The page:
Lithium is a critical component in the effort to transition to a more sustainable global economy as it is used in the lithium batteries of electric vehicles.
Lithium produces the simplest pair (energy density, weight) so it is very efficient. A cobalt Li-ion battery stores twice the maximum amount of energy as a nickel-based battery and four times the maximum amount as a lead-acid accumulator. A good battery features a high capacity, an extended cycle length (charge-discharge), and excellent thermal stability. On top of that, it doesn’t degrade quickly and it is inexpensive to make.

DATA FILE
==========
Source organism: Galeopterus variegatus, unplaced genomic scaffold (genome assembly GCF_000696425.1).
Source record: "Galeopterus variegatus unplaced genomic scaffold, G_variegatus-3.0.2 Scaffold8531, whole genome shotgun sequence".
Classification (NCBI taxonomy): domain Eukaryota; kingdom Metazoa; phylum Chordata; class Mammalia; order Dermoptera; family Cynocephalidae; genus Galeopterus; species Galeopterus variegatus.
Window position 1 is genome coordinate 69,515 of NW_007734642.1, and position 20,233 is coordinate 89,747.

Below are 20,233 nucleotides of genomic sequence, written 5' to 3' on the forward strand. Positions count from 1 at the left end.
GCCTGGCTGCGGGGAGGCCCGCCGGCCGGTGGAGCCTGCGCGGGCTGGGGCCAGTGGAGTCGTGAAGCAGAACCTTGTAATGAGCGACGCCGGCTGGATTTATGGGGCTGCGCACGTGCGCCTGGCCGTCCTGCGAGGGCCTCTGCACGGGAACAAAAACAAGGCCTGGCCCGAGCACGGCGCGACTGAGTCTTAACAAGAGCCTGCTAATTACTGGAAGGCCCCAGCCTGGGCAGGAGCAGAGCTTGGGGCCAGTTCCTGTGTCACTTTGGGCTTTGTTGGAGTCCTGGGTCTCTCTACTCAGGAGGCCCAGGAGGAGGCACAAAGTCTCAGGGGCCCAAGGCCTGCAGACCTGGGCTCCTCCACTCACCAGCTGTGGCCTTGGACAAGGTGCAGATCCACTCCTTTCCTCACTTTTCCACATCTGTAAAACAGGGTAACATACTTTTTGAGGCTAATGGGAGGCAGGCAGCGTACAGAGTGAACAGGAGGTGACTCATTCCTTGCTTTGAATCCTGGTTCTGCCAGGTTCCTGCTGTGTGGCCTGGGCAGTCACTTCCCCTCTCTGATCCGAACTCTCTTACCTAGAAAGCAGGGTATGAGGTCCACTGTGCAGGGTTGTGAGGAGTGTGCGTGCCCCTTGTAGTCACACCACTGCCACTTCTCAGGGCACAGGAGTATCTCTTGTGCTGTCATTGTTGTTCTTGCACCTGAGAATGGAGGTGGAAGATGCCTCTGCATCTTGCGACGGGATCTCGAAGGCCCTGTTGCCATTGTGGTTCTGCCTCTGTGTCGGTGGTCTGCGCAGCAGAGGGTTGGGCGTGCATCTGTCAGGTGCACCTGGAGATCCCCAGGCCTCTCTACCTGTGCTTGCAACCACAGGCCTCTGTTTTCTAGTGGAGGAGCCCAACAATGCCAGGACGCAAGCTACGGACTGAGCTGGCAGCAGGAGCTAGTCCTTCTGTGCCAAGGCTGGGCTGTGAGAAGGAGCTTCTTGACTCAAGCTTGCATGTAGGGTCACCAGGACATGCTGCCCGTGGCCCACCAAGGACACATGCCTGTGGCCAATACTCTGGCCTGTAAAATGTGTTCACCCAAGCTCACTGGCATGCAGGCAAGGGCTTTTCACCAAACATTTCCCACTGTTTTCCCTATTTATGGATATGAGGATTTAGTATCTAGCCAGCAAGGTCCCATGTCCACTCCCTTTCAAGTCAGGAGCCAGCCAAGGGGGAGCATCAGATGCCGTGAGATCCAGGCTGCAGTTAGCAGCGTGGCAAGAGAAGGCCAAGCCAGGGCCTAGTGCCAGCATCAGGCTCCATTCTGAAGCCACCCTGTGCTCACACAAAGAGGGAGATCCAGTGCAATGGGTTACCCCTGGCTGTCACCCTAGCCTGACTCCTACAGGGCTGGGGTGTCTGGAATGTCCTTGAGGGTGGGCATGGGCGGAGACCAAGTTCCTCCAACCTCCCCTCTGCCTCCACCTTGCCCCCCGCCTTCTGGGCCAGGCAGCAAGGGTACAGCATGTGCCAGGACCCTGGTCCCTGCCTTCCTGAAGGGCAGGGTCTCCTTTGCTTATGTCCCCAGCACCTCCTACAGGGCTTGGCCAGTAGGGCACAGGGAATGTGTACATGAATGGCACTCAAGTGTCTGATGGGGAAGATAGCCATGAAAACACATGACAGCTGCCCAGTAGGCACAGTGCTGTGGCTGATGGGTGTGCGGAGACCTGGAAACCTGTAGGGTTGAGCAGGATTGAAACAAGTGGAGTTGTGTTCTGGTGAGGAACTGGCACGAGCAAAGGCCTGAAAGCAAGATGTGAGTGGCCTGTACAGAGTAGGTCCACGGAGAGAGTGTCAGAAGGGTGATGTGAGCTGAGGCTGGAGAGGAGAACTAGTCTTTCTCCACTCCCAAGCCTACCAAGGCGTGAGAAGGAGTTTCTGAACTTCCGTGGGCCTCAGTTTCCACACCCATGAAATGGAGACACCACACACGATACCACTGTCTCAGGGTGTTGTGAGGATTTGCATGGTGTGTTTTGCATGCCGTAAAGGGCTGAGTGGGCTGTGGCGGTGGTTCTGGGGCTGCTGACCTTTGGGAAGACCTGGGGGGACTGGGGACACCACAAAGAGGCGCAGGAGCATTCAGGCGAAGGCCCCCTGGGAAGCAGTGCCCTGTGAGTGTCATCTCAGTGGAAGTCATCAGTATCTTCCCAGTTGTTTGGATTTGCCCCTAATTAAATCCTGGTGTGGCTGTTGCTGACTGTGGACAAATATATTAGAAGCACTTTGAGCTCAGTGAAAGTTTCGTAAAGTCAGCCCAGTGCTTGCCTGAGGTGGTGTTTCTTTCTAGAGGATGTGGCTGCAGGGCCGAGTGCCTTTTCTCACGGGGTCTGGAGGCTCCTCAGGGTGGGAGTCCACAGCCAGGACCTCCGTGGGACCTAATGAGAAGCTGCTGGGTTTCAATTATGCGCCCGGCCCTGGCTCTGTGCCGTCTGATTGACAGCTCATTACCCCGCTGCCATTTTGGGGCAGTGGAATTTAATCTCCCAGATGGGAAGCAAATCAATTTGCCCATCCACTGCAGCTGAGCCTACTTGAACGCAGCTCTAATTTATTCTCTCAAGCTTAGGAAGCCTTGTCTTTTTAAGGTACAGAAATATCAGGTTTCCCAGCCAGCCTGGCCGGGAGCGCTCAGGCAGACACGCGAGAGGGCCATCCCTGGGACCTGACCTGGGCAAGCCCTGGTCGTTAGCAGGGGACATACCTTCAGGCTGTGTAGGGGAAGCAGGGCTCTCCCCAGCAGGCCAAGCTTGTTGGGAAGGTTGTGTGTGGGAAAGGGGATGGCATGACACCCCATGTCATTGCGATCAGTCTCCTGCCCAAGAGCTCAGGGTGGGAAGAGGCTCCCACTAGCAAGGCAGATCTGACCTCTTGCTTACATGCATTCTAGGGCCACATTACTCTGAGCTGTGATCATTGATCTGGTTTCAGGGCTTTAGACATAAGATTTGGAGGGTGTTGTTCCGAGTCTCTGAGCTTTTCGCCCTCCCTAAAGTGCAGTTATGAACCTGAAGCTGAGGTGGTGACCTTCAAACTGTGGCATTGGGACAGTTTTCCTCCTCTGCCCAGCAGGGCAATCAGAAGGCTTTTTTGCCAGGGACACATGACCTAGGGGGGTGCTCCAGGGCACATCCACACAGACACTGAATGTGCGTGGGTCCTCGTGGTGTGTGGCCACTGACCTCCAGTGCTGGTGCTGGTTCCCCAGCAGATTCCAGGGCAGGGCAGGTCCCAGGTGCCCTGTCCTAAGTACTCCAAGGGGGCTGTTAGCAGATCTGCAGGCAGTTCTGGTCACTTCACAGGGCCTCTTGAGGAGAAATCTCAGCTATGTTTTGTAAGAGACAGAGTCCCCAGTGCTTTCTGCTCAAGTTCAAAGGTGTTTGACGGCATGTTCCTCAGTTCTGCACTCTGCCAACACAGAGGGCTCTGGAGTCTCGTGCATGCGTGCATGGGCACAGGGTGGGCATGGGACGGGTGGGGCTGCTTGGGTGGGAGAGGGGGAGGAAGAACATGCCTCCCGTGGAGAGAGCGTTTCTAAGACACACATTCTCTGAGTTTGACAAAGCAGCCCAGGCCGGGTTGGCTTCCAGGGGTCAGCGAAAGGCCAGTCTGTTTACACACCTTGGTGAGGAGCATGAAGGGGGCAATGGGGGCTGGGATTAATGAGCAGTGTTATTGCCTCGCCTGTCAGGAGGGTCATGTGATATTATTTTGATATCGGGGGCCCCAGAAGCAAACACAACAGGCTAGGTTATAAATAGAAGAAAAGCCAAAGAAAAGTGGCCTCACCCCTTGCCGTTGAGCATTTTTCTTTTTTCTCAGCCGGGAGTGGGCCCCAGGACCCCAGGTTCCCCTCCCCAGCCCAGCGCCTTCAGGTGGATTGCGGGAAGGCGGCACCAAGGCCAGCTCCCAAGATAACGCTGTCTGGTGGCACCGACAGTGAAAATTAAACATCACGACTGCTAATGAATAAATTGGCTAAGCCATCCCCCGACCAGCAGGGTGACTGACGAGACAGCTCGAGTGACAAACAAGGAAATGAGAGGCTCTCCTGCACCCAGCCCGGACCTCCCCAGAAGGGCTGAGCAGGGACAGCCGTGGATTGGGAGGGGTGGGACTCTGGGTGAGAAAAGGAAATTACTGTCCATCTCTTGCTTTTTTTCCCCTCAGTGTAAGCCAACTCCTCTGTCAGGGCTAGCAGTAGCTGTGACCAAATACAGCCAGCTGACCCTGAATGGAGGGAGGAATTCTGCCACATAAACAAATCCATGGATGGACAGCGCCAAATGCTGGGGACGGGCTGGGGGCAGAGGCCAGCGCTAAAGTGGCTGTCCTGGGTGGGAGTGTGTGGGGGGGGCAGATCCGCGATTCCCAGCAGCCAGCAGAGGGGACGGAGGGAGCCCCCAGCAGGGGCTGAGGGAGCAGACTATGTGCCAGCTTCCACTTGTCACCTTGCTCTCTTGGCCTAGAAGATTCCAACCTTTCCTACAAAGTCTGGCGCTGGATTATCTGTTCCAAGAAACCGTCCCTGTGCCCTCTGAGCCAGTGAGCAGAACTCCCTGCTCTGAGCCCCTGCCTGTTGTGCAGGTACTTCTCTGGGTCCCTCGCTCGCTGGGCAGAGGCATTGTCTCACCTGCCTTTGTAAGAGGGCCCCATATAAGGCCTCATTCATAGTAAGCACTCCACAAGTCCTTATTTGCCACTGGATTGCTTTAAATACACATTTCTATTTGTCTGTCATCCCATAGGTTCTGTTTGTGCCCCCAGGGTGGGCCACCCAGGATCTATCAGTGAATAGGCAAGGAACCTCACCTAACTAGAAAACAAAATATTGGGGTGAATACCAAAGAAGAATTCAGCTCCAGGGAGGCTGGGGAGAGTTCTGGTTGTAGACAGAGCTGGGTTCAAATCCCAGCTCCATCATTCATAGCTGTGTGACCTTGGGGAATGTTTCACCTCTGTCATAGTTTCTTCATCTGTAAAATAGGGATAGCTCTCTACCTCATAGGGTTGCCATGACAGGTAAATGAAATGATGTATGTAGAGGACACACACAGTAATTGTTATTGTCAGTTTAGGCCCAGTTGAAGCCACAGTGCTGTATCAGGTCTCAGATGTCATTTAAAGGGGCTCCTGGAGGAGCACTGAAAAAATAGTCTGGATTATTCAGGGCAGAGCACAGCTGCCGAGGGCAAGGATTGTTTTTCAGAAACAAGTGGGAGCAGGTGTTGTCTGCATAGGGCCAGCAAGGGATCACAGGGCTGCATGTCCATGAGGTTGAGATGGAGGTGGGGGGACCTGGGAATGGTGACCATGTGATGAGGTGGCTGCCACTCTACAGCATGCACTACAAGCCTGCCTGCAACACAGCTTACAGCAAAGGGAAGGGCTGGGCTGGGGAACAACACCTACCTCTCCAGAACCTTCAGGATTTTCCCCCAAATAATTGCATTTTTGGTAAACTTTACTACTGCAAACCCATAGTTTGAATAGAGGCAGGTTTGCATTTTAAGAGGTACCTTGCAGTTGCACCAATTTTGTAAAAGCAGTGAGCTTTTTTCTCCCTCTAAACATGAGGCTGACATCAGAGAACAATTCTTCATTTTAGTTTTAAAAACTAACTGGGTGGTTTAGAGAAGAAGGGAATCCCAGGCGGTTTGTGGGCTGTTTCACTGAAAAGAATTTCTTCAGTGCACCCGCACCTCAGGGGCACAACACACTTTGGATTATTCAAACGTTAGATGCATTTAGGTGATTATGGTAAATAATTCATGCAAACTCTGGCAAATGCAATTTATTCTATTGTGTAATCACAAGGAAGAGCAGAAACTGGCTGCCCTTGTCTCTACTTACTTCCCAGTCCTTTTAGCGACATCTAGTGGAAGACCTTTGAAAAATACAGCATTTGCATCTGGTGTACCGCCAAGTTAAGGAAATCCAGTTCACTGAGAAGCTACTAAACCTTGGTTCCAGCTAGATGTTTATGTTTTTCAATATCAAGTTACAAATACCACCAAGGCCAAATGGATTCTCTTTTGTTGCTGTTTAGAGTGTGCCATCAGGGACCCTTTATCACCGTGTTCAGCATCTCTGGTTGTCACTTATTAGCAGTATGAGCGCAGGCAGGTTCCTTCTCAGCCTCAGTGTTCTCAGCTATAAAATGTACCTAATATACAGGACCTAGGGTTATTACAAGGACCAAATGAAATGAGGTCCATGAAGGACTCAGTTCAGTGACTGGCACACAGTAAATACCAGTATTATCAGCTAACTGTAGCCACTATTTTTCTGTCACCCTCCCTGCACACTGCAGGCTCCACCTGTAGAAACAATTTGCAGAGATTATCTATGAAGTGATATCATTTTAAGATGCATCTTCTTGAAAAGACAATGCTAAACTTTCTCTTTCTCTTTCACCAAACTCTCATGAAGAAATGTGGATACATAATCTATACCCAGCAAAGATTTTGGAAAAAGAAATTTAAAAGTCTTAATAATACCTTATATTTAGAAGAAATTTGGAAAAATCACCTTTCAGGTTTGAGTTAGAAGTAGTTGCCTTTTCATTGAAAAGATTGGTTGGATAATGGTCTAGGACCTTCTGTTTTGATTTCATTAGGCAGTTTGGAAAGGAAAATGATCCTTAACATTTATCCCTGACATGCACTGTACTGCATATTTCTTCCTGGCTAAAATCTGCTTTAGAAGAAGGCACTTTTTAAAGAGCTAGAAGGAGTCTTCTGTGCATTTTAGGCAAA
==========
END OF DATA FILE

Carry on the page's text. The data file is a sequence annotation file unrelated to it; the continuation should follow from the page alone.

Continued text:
The market for electric vehicles will explode to 20 million plug-in units sold per year by 2030. The battery of the Tesla Model S has about 12 kilograms of lithium in it. This will significantly increase the demand for lithium in the future. The metal has already doubled in price over the past few years. According to Cairn Energy Research Advisors, a consultancy, the lithium-ion industry is expected to grow from 100 gigawatt-hours (GWh) of annual production in 2017, to almost 800 GWh in 2027.
But there’s a drag. As the world scrambles to exchange fossil fuels with clean energy, the environmental impact of finding and extracting the lithium needed to enable this transformation could become severe.